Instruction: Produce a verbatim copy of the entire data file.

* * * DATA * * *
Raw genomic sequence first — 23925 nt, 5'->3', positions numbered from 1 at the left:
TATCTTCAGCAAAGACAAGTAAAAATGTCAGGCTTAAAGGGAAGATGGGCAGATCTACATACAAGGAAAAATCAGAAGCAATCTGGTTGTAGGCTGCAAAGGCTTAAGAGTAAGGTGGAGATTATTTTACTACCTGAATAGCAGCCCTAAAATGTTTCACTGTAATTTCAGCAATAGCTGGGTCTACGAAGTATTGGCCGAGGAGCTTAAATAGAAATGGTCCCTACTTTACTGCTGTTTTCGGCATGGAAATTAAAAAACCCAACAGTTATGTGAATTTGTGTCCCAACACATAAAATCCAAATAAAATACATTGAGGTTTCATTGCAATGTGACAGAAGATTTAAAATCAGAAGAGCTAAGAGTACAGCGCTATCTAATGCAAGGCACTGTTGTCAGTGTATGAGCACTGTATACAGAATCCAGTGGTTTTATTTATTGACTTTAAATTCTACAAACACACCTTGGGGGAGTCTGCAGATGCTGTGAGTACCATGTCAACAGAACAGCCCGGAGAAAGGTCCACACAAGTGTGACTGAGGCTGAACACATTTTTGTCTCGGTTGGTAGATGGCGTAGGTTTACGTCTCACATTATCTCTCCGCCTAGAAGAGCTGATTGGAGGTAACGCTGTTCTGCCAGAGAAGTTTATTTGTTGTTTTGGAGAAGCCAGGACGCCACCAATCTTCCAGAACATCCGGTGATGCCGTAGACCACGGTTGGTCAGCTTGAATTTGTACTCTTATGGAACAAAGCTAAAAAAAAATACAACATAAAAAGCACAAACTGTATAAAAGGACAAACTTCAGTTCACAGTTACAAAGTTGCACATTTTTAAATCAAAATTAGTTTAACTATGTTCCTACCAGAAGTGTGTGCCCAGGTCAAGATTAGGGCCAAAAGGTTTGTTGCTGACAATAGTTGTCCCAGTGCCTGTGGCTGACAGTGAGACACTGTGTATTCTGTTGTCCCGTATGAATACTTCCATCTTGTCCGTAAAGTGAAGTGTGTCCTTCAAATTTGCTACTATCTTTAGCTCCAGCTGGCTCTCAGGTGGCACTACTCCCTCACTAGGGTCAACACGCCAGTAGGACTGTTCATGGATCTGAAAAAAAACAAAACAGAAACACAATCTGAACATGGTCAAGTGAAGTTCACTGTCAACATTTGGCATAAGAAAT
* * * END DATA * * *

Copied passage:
Raw genomic sequence first — 23925 nt, 5'->3', positions numbered from 1 at the left:
TATCTTCAGCAAAGACAAGTAAAAATGTCAGGCTTAAAGGGAAGATGGGCAGATCTACATACAAGGAAAAATCAGAAGCAATCTGGTTGTAGGCTGCAAAGGCTTAAGAGTAAGGTGGAGATTATTTTACTACCTGAATAGCAGCCCTAAAATGTTTCACTGTAATTTCAGCAATAGCTGGGTCTACGAAGTATTGGCCGAGGAGCTTAAATAGAAATGGTCCCTACTTTACTGCTGTTTTCGGCATGGAAATTAAAAAACCCAACAGTTATGTGAATTTGTGTCCCAACACATAAAATCCAAATAAAATACATTGAGGTTTCATTGCAATGTGACAGAAGATTTAAAATCAGAAGAGCTAAGAGTACAGCGCTATCTAATGCAAGGCACTGTTGTCAGTGTATGAGCACTGTATACAGAATCCAGTGGTTTTATTTATTGACTTTAAATTCTACAAACACACCTTGGGGGAGTCTGCAGATGCTGTGAGTACCATGTCAACAGAACAGCCCGGAGAAAGGTCCACACAAGTGTGACTGAGGCTGAACACATTTTTGTCTCGGTTGGTAGATGGCGTAGGTTTACGTCTCACATTATCTCTCCGCCTAGAAGAGCTGATTGGAGGTAACGCTGTTCTGCCAGAGAAGTTTATTTGTTGTTTTGGAGAAGCCAGGACGCCACCAATCTTCCAGAACATCCGGTGATGCCGTAGACCACGGTTGGTCAGCTTGAATTTGTACTCTTATGGAACAAAGCTAAAAAAAAATACAACATAAAAAGCACAAACTGTATAAAAGGACAAACTTCAGTTCACAGTTACAAAGTTGCACATTTTTAAATCAAAATTAGTTTAACTATGTTCCTACCAGAAGTGTGTGCCCAGGTCAAGATTAGGGCCAAAAGGTTTGTTGCTGACAATAGTTGTCCCAGTGCCTGTGGCTGACAGTGAGACACTGTGTATTCTGTTGTCCCGTATGAATACTTCCATCTTGTCCGTAAAGTGAAGTGTGTCCTTCAAATTTGCTACTATCTTTAGCTCCAGCTGGCTCTCAGGTGGCACTACTCCCTCACTAGGGTCAACACGCCAGTAGGACTGTTCATGGATCTGAAAAAAAACAAAACAGAAACACAATCTGAACATGGTCAAGTGAAGTTCACTGTCAACATTTGGCATAAGAAAT